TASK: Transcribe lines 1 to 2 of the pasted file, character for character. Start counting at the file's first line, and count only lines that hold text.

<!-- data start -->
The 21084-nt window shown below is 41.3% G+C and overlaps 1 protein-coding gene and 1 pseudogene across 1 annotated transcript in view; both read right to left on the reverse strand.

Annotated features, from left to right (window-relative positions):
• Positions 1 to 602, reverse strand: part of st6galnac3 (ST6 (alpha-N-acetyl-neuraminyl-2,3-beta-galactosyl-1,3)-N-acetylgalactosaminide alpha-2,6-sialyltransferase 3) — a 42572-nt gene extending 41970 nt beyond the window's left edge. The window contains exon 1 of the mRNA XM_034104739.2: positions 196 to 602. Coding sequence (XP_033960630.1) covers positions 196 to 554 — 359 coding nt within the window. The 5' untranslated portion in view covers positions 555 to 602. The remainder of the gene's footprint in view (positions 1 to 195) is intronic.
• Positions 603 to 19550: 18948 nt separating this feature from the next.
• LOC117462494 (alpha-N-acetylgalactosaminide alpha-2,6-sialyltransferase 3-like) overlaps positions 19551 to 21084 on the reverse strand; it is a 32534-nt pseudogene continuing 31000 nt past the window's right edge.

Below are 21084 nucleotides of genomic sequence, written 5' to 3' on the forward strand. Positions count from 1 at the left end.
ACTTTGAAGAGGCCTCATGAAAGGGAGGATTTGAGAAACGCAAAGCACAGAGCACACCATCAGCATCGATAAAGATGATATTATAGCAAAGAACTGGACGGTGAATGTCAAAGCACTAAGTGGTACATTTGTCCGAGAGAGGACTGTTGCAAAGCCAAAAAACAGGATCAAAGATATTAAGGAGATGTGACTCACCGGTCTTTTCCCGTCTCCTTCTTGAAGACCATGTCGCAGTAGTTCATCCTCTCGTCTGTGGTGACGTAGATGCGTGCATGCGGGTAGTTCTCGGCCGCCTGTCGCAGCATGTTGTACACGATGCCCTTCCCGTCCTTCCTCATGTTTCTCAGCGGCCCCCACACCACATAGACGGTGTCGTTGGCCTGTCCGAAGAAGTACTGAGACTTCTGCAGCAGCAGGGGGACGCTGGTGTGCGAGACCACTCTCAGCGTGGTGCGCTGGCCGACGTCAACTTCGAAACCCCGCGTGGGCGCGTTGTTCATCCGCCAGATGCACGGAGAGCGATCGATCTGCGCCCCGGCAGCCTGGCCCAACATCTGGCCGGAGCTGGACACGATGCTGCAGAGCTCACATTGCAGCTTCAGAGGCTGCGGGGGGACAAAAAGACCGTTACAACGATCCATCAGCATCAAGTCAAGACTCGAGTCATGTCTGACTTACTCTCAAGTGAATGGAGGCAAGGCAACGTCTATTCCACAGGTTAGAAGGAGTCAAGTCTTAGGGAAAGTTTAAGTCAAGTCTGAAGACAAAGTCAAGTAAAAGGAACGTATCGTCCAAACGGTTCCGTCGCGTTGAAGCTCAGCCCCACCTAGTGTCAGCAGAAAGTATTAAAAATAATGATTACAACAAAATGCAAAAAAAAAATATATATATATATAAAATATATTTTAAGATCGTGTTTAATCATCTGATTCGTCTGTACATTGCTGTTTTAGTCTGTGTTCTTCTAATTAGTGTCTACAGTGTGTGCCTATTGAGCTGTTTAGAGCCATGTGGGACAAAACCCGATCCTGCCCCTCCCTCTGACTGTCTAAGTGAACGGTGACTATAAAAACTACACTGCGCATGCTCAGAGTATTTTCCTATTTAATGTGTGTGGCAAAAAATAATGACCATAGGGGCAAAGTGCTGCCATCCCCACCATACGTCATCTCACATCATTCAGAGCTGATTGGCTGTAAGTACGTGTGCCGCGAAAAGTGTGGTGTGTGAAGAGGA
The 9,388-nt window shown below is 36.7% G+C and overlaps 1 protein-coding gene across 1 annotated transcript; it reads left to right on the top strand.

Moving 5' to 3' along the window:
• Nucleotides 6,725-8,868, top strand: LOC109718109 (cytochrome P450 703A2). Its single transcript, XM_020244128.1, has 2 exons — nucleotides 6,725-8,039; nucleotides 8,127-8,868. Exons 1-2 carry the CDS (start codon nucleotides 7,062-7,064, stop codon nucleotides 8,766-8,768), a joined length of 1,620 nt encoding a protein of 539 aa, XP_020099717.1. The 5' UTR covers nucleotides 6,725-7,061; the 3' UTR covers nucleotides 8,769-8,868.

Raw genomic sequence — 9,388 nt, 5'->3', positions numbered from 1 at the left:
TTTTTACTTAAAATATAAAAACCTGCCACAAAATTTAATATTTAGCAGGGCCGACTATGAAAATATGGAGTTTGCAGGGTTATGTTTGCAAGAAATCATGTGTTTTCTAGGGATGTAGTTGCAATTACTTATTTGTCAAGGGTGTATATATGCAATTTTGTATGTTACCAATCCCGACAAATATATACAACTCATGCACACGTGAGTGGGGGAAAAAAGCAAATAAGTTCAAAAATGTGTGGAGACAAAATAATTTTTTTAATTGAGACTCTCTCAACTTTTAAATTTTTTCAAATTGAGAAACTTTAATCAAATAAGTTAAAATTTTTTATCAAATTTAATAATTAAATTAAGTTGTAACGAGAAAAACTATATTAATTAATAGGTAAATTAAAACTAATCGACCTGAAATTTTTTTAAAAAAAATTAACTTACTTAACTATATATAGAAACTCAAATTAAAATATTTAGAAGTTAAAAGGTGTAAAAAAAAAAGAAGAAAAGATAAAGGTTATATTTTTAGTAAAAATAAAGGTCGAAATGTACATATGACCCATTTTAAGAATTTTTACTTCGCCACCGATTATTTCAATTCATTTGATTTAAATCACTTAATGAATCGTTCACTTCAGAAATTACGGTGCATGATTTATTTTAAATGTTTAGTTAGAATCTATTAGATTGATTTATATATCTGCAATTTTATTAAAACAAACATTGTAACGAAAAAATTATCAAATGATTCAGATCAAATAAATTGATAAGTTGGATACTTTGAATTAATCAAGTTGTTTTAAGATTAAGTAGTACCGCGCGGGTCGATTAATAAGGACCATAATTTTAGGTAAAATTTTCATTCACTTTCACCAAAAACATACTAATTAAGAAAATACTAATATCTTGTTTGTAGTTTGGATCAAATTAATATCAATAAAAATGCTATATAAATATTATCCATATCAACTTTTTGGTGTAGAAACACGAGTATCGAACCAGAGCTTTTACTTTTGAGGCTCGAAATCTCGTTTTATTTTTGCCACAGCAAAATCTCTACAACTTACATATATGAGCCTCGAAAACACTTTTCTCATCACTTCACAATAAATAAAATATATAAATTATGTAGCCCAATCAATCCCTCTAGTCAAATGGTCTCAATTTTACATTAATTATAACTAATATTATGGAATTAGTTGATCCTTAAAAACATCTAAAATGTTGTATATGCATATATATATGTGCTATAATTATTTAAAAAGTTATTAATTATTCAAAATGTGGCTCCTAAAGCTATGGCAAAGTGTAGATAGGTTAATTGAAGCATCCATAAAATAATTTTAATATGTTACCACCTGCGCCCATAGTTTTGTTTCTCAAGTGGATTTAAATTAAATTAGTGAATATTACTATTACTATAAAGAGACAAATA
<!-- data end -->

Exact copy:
The 21084-nt window shown below is 41.3% G+C and overlaps 1 protein-coding gene and 1 pseudogene across 1 annotated transcript in view; both read right to left on the reverse strand.

Annotated features, from left to right (window-relative positions):